Both my parents are massive Stephen King fans and have read pretty much all of his books multiple times since their teens so I finally decided the time was right to try my first King book and follow in their footsteps.
I can safely say it was a good decision.
Having read a lot of young adult fantasy books to get myself back into the swing of reading I’ve branched out to psychological thrillers as this is a genre of film I really enjoy, however, despite my excessive reading I have a small vocabulary and can struggle to understand older books due to the language, simply because I’m not used to it. This was a difficult boundary for me with ‘The Shining’ as Stephen King has a very particular writing style. Having been written in the 70’s I found some of the language a little dated along with some of the ideas and beliefs of that era in America for example on race. I strangely liked this as it kept with the time and setting in the book and gave me an insight into the mindset and life of the author.
Another stand out aspect of the authors writing is how descriptive King is. Normally I find this a little boring in books as I like to find out what’s happening next in the story as I’m so impatient but in this case I loved it! King is the only author I’ve come across in my short life that can spend two pages describing a window or a tree or a door and still captivate the reader. His description paints a picture brighter and more vivid in the mind of the reader than any cinematography could do. This was definitely a pro for me!
The storyline itself was different than I thought it would be. I found the character of the mother, Wendy Torrance, weedy from the first page to the last and didn’t feel the description of her appearance matched her personality but this clash caught me by surprise and added a new layer to the character. I found Jack enthralling. From his alcoholic breakdowns and drunken abusive side to the doting father, Jack Torrance had me hooked from page one. He was like an onion just waiting to be peeled, each time revealing a new and unexpected personality trait that would take the story in a different turn. For me his downward spiral to murdering protector of The Overlook was so subtle it was brilliant. With each page Jack was stretched thinner until he eventually cracked resulting in the climax of the book.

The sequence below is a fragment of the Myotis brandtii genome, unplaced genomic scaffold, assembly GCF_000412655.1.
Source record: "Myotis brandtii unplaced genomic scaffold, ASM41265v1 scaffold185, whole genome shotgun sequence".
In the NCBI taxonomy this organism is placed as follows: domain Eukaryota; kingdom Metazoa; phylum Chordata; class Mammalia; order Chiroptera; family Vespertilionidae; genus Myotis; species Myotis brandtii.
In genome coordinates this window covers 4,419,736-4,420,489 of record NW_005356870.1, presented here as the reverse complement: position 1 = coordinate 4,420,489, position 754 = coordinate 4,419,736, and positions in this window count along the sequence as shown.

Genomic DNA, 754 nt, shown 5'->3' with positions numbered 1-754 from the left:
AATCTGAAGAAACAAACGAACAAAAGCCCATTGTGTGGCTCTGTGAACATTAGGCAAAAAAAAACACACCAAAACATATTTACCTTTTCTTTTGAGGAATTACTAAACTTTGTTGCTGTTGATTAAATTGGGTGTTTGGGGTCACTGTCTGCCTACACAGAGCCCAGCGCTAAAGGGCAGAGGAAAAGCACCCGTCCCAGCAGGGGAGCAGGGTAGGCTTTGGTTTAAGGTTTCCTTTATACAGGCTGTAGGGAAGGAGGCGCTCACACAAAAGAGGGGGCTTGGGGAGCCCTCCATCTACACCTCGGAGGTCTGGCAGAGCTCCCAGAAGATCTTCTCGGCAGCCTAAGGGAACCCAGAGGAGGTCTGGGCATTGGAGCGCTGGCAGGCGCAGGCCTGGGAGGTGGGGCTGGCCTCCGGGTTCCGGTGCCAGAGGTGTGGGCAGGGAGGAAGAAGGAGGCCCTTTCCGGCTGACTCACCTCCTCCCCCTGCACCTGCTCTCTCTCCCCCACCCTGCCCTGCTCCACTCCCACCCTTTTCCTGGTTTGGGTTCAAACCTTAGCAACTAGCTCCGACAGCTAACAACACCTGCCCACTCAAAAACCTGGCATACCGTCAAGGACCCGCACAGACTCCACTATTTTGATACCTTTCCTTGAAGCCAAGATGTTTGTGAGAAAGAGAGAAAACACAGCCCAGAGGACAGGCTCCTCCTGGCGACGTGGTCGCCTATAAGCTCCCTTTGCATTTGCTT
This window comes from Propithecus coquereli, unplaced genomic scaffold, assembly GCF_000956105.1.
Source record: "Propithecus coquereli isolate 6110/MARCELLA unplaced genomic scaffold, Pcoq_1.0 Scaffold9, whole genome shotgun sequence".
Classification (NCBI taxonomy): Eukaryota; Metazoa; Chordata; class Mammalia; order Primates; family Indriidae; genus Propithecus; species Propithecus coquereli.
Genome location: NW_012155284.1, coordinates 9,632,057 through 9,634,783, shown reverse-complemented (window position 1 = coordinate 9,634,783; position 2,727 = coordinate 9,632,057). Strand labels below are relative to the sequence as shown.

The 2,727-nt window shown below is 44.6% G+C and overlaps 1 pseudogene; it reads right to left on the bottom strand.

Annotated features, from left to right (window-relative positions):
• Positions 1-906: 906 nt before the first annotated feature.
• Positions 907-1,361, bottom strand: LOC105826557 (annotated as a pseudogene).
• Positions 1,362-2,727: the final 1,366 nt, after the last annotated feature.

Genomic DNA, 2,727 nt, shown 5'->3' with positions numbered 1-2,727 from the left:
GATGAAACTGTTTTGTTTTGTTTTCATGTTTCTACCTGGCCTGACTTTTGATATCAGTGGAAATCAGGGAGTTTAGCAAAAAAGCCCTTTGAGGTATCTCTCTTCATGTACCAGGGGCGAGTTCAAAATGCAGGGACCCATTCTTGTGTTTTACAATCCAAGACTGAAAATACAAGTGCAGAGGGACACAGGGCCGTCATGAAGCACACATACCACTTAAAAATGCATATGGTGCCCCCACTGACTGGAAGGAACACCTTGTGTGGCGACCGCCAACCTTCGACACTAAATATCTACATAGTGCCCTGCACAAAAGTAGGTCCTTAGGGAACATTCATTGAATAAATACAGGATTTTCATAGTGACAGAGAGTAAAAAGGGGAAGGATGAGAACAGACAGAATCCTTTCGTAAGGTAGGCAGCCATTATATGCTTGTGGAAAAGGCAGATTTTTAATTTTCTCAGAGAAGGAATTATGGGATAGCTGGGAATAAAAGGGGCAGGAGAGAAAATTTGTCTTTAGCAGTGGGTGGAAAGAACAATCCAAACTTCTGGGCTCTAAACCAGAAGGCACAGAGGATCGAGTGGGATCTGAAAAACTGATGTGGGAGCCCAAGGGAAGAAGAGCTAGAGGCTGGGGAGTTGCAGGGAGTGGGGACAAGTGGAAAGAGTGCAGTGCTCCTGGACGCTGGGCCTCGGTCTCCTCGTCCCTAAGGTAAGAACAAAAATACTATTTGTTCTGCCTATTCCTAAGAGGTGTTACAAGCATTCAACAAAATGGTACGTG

I found Danny creepy but strangely loveable despite his ability to shine which added to the strangeness of the book. Without him the story wouldn’t have been as interesting as his character gave us the viewpoint of a child. I did think Danny was written as quite a few years older than his age of five years but I soon became used to this and his childish thoughts made up for his more mature thoughts.
The personification of the hotel was beautifully written and sent chills down my spine. I particularly enjoyed the hedge animals and their attack on the cook, Mr Hallorann. Instead of turning into a dog, lion etc in my head I felt I could really see the greenery and the shapes of the facial features built from leaves and branches.
Overall I really enjoyed this book but I think I will enjoy my second Stephen King book more now that I’ve had an insight into his writing style and language used. I would highly recommend this book to everyone!